The rising cost of developing electrified cars is partly responsible for diminished manufacturer attendance at motor shows, according to Stellantis boss Carlos Tavares.
He was speaking behind the scenes of a sparsely attended Paris motor show, at which the mainstream manufacturers represented with large-scale stands included his own company’s DS, Jeep and Peugeot brands, the Renault Group and incumbent Chinese firms BYD and Great Wall.
“The fact that you have Renault, Stellantis and the Chinese only is reflective of the fact that the car makers are now much more picky on the return on investment [ROI] which is represented by shows,” he said.
“The costs of shows have been reduced dramatically. At the Detroit motor show a few weeks ago, all the cars were at ground level – no more big, big constructions.
“So the costs have gone down. Previously they weren’t reasonable, and now the car makers are looking at the return on investment. And why? Because the costs of electrification is going through the roof, so you have to save a lot of money in a lot of different places to fund electrification.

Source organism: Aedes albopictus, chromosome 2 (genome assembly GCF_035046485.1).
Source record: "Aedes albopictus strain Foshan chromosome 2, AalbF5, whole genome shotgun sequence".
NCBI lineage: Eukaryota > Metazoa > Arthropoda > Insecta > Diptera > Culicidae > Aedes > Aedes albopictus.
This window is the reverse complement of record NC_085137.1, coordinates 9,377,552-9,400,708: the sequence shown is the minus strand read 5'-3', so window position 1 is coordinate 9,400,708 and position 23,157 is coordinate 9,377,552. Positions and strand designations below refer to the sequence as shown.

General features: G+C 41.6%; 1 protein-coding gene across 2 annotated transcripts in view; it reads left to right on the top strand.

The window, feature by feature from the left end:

“So yes, people start to be very demanding on return on investment, that’s normal.”
Paris is just the second full-scale motor show to take place in Europe following the pandemic, after Munich in 2021 which was similarly downscaled, compared with previous years.
Geneva, traditionally the continent’s biggest motoring event, hasn’t taken place since 2019.
Tavares explained Stellantis’s thinking on motor shows: “In our case, we have a floor, and if you’re below that floor in terms of ROI, you don’t go, depending on the cost of the motor show. And we only go if we have something to say.
“The presence at motor shows isn’t given. It depends on if it makes business sense and the conditions under which you can go. If you’re in a part of the world where people don’t like cars, you may have questions about the sustainability of the event.
“Nothing lasts forever, and the changes you see demonstrate that people aren’t quite making those decisions, and you can estimate that this will continue to be the norm for the next few years.”